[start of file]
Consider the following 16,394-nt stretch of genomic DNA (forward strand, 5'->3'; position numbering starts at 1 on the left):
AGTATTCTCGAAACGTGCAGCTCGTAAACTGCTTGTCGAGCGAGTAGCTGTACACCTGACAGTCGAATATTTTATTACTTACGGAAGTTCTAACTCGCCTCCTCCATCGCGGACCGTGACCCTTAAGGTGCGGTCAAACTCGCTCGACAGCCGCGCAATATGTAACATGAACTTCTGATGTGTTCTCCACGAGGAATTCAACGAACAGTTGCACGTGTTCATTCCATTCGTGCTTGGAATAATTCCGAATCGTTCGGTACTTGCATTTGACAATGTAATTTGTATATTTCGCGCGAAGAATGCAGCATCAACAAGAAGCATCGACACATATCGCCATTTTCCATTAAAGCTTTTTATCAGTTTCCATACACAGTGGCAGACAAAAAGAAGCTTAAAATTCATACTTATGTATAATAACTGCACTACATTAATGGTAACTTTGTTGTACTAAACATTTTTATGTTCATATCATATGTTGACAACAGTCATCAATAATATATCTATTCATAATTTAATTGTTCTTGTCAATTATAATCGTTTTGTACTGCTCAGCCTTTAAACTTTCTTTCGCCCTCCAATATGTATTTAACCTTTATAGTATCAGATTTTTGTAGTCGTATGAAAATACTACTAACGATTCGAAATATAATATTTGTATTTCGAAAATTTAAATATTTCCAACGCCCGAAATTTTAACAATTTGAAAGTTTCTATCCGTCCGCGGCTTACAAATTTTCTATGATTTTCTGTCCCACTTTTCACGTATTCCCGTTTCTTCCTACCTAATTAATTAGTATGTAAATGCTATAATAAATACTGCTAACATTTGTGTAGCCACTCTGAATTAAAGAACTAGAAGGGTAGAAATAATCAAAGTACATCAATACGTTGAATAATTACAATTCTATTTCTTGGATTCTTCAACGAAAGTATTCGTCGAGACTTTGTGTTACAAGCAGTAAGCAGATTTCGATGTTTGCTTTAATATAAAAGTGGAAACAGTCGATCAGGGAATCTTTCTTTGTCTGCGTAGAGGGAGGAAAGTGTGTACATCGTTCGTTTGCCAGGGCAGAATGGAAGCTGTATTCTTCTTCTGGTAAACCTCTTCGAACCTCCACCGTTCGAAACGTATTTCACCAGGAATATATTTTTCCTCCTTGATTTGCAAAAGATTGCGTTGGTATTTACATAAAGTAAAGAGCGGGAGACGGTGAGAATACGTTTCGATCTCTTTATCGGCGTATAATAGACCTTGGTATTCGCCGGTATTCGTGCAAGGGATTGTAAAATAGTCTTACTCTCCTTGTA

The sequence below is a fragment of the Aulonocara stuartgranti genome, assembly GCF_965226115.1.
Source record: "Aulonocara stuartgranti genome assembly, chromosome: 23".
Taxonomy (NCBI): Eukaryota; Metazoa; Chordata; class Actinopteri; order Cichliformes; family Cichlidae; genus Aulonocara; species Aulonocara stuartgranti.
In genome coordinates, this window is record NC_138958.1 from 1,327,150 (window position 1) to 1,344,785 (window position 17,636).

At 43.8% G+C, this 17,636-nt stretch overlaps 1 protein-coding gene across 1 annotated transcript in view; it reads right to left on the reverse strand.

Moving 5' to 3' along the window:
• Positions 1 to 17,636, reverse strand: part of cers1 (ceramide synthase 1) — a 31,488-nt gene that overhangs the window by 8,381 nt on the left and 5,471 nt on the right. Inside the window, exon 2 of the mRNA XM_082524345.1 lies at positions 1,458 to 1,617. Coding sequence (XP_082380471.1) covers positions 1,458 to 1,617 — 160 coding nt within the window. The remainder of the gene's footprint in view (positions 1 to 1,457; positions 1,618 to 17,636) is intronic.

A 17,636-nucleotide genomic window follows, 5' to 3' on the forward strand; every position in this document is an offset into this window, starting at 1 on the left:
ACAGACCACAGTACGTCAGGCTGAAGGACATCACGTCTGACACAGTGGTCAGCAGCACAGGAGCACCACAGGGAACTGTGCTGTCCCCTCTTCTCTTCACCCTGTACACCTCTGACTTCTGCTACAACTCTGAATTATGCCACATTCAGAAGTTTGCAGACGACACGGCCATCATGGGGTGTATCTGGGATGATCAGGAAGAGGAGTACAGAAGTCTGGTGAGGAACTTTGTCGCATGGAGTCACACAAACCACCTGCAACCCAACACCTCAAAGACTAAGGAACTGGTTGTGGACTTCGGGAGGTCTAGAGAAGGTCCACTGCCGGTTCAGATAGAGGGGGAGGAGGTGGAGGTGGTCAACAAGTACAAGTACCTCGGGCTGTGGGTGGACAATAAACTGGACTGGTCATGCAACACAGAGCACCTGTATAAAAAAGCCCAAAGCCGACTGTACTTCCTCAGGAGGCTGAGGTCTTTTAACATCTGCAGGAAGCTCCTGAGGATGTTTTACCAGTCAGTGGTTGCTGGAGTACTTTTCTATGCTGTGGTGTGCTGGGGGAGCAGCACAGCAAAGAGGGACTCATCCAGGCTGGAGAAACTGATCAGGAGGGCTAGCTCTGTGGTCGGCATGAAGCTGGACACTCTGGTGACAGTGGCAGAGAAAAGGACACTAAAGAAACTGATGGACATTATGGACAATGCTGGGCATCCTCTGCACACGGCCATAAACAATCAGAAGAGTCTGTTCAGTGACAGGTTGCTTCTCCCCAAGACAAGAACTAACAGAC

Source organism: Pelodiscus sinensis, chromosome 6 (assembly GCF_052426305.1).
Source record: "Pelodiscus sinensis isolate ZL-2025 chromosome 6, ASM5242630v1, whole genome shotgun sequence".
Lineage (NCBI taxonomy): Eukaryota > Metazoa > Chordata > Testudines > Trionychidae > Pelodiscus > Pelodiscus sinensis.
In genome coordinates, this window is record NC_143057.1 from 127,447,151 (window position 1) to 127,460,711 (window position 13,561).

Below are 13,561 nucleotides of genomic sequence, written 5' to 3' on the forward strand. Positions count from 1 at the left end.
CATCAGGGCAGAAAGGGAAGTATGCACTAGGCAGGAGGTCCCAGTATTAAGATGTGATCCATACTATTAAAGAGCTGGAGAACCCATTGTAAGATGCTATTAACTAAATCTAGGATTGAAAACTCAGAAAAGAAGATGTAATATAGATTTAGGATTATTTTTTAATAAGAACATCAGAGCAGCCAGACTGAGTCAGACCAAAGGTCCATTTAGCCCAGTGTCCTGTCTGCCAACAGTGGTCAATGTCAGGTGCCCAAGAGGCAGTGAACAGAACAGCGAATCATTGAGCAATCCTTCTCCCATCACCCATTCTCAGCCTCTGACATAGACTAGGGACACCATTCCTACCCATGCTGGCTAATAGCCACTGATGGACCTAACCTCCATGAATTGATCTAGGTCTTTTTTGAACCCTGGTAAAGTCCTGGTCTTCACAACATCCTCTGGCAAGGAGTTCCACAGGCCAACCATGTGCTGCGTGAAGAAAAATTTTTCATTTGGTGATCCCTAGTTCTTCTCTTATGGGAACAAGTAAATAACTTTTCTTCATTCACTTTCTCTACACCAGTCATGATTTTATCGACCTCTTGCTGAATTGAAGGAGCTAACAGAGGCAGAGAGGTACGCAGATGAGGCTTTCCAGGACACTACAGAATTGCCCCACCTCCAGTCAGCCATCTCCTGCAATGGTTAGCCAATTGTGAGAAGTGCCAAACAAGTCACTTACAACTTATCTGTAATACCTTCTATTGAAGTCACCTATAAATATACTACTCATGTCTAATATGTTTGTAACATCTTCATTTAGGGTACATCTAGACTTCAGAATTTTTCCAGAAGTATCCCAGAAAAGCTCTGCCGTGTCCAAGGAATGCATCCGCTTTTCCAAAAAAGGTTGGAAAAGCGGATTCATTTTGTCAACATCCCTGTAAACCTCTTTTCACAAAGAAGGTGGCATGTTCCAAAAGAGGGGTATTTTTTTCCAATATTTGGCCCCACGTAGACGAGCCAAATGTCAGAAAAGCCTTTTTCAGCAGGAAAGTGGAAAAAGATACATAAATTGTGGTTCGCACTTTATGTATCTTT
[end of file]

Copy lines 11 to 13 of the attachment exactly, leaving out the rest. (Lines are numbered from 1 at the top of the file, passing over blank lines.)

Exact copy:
ACAGACCACAGTACGTCAGGCTGAAGGACATCACGTCTGACACAGTGGTCAGCAGCACAGGAGCACCACAGGGAACTGTGCTGTCCCCTCTTCTCTTCACCCTGTACACCTCTGACTTCTGCTACAACTCTGAATTATGCCACATTCAGAAGTTTGCAGACGACACGGCCATCATGGGGTGTATCTGGGATGATCAGGAAGAGGAGTACAGAAGTCTGGTGAGGAACTTTGTCGCATGGAGTCACACAAACCACCTGCAACCCAACACCTCAAAGACTAAGGAACTGGTTGTGGACTTCGGGAGGTCTAGAGAAGGTCCACTGCCGGTTCAGATAGAGGGGGAGGAGGTGGAGGTGGTCAACAAGTACAAGTACCTCGGGCTGTGGGTGGACAATAAACTGGACTGGTCATGCAACACAGAGCACCTGTATAAAAAAGCCCAAAGCCGACTGTACTTCCTCAGGAGGCTGAGGTCTTTTAACATCTGCAGGAAGCTCCTGAGGATGTTTTACCAGTCAGTGGTTGCTGGAGTACTTTTCTATGCTGTGGTGTGCTGGGGGAGCAGCACAGCAAAGAGGGACTCATCCAGGCTGGAGAAACTGATCAGGAGGGCTAGCTCTGTGGTCGGCATGAAGCTGGACACTCTGGTGACAGTGGCAGAGAAAAGGACACTAAAGAAACTGATGGACATTATGGACAATGCTGGGCATCCTCTGCACACGGCCATAAACAATCAGAAGAGTCTGTTCAGTGACAGGTTGCTTCTCCCCAAGACAAGAACTAACAGAC

Source organism: Pelodiscus sinensis, chromosome 6 (assembly GCF_052426305.1).
Source record: "Pelodiscus sinensis isolate ZL-2025 chromosome 6, ASM5242630v1, whole genome shotgun sequence".